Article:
Open-government law now defines 'emergency' meeting
CHARLESTON, W.Va. -- For years, West Virginia's Open Meetings Act has allowed state agencies, boards and commissions to call emergency meetings on a moment's notice -- but until now, it never defined what constitutes an emergency.
That changes with passage of HB2747, which spells out circumstances when emergency meetings may be called.
"It passed in the waning hours of the regular session," Ethics Commission Executive Director Joan Parker said of the legislation, which had a final passage vote on the last night of the session, April 13.
Parker said staff with the Ethics Commission worked with Secretary of State Natalie Tennant's office to get the legislation passed.
Under the open meetings law, boards and agencies must publish notice of meetings at least five days in advance of the meeting date, and the notice must include the date, time, location and purpose for the meeting.
Currently the law states, "In the event of any emergency requiring immediate official action, any governing body of the executive branch of the state may file an emergency meeting notice at any time prior to the meeting."
Beyond that, there was nothing in the law to define an emergency.
The new legislation states that "emergency meeting" means any meeting called for the purpose of addressing an unexpected event, which requires immediate attention because it poses:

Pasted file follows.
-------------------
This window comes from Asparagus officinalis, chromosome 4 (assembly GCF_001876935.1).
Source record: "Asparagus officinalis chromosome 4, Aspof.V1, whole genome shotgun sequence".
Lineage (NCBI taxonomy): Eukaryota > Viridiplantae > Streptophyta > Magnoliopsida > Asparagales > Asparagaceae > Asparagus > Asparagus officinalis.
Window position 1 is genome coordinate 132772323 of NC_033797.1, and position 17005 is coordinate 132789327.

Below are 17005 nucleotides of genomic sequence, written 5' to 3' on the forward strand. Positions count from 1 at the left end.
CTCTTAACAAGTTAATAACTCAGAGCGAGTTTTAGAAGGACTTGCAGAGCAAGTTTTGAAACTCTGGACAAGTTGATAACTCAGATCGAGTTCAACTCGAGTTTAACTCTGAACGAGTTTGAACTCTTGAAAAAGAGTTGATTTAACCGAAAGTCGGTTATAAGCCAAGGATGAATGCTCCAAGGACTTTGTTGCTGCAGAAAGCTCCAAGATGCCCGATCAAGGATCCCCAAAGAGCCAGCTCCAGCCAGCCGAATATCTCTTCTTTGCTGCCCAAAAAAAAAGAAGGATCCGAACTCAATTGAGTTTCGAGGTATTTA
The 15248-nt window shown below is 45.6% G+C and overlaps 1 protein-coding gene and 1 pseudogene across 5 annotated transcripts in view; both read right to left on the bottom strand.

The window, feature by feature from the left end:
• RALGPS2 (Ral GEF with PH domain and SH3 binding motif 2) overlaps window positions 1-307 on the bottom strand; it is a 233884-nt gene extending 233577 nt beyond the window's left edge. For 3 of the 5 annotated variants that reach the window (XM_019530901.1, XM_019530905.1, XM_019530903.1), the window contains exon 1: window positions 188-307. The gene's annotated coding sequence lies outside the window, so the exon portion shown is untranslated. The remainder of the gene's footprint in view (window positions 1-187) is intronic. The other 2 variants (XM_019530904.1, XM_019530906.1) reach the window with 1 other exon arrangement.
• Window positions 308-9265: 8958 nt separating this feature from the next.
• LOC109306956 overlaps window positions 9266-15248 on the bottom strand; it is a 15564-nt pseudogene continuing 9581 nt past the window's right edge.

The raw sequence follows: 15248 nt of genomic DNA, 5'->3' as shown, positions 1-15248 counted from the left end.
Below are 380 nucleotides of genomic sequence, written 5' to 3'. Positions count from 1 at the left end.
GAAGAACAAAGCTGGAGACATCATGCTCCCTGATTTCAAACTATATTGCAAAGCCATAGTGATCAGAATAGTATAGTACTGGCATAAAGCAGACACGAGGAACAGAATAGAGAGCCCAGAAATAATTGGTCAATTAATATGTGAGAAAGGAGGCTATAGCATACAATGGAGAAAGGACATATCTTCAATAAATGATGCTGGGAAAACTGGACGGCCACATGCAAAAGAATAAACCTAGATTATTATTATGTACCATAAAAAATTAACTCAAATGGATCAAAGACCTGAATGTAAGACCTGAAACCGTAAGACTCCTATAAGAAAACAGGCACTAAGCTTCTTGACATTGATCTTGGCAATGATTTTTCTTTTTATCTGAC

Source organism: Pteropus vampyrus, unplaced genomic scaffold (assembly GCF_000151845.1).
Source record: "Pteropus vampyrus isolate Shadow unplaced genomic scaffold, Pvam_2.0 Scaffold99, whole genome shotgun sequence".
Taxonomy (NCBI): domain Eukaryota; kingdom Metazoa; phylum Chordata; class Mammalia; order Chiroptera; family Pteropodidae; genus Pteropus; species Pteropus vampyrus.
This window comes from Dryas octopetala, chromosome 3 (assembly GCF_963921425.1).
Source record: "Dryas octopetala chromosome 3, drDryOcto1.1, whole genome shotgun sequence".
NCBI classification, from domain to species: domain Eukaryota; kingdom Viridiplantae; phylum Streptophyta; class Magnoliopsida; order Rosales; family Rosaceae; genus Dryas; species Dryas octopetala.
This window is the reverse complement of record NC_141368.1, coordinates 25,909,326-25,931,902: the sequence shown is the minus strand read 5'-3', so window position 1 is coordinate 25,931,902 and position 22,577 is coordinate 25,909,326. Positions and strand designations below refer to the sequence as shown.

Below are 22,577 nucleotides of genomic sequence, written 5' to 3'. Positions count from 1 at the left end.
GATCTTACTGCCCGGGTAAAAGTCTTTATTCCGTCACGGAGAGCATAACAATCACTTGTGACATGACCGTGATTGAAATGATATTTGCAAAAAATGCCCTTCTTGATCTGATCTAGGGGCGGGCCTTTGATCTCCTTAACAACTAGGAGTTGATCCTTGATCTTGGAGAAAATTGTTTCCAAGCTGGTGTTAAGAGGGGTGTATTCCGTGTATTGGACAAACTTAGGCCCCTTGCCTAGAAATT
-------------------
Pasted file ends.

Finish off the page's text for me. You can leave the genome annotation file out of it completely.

- A threat to public health or safety.
- A threat of damage to public or personal property.
- A potential material financial loss or other potential substantial harm to a public agency.
Over the years, there have been numerous controversies over whether circumstances leading to the calling of emergency meetings truly constituted emergencies. Most recently, that included state Board of Education meetings regarding the ouster of Jorea Marple as superintendent of schools and the hiring of Jim Phares as her replacement.
The new legislation also clarifies that meeting notices are to be filed electronically on the secretary of state's website, eliminating a requirement that the notices also be published in the State Register.
A separate bill passed during the regular session (HB2542) eliminates the requirement that the Secretary of State's Office publish printed copies of the State Register.
Currently, there are about 30 paid subscriptions to the printed State Register, published weekly since 1982. Those will be phased out by April 2014, according to Tennant spokesman Jake Glance.
The new legislation defining emergency meetings goes into effect July 13.
Parker said the Ethics Commission and Secretary of State's Office will be publicizing the changes to state boards and agencies prior to that date.
Reach Phil Kabler at email@example.com or 304-348-1220.